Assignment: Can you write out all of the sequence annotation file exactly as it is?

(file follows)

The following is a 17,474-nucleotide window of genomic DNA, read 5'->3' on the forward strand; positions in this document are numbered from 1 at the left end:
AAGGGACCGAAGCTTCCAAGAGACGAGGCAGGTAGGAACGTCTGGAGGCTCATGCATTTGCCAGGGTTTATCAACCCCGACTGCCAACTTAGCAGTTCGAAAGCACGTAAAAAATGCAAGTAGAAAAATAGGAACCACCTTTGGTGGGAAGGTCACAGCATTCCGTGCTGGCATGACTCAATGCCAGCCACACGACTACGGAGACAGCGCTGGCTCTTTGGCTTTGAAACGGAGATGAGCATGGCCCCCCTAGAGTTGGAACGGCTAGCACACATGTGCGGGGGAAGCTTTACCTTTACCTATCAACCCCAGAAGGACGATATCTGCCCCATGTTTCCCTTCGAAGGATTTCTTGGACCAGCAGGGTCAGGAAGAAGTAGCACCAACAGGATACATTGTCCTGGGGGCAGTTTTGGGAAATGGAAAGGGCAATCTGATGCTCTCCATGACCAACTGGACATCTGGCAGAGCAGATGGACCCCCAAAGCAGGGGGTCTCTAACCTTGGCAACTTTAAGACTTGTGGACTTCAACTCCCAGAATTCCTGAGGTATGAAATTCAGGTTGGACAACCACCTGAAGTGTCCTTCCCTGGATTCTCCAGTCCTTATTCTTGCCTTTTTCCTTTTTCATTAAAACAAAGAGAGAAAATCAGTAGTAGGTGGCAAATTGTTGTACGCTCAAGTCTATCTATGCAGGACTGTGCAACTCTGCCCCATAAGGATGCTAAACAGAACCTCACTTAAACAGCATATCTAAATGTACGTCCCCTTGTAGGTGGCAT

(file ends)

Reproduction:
The following is a 17,474-nucleotide window of genomic DNA, read 5'->3' on the forward strand; positions in this document are numbered from 1 at the left end:
AAGGGACCGAAGCTTCCAAGAGACGAGGCAGGTAGGAACGTCTGGAGGCTCATGCATTTGCCAGGGTTTATCAACCCCGACTGCCAACTTAGCAGTTCGAAAGCACGTAAAAAATGCAAGTAGAAAAATAGGAACCACCTTTGGTGGGAAGGTCACAGCATTCCGTGCTGGCATGACTCAATGCCAGCCACACGACTACGGAGACAGCGCTGGCTCTTTGGCTTTGAAACGGAGATGAGCATGGCCCCCCTAGAGTTGGAACGGCTAGCACACATGTGCGGGGGAAGCTTTACCTTTACCTATCAACCCCAGAAGGACGATATCTGCCCCATGTTTCCCTTCGAAGGATTTCTTGGACCAGCAGGGTCAGGAAGAAGTAGCACCAACAGGATACATTGTCCTGGGGGCAGTTTTGGGAAATGGAAAGGGCAATCTGATGCTCTCCATGACCAACTGGACATCTGGCAGAGCAGATGGACCCCCAAAGCAGGGGGTCTCTAACCTTGGCAACTTTAAGACTTGTGGACTTCAACTCCCAGAATTCCTGAGGTATGAAATTCAGGTTGGACAACCACCTGAAGTGTCCTTCCCTGGATTCTCCAGTCCTTATTCTTGCCTTTTTCCTTTTTCATTAAAACAAAGAGAGAAAATCAGTAGTAGGTGGCAAATTGTTGTACGCTCAAGTCTATCTATGCAGGACTGTGCAACTCTGCCCCATAAGGATGCTAAACAGAACCTCACTTAAACAGCATATCTAAATGTACGTCCCCTTGTAGGTGGCAT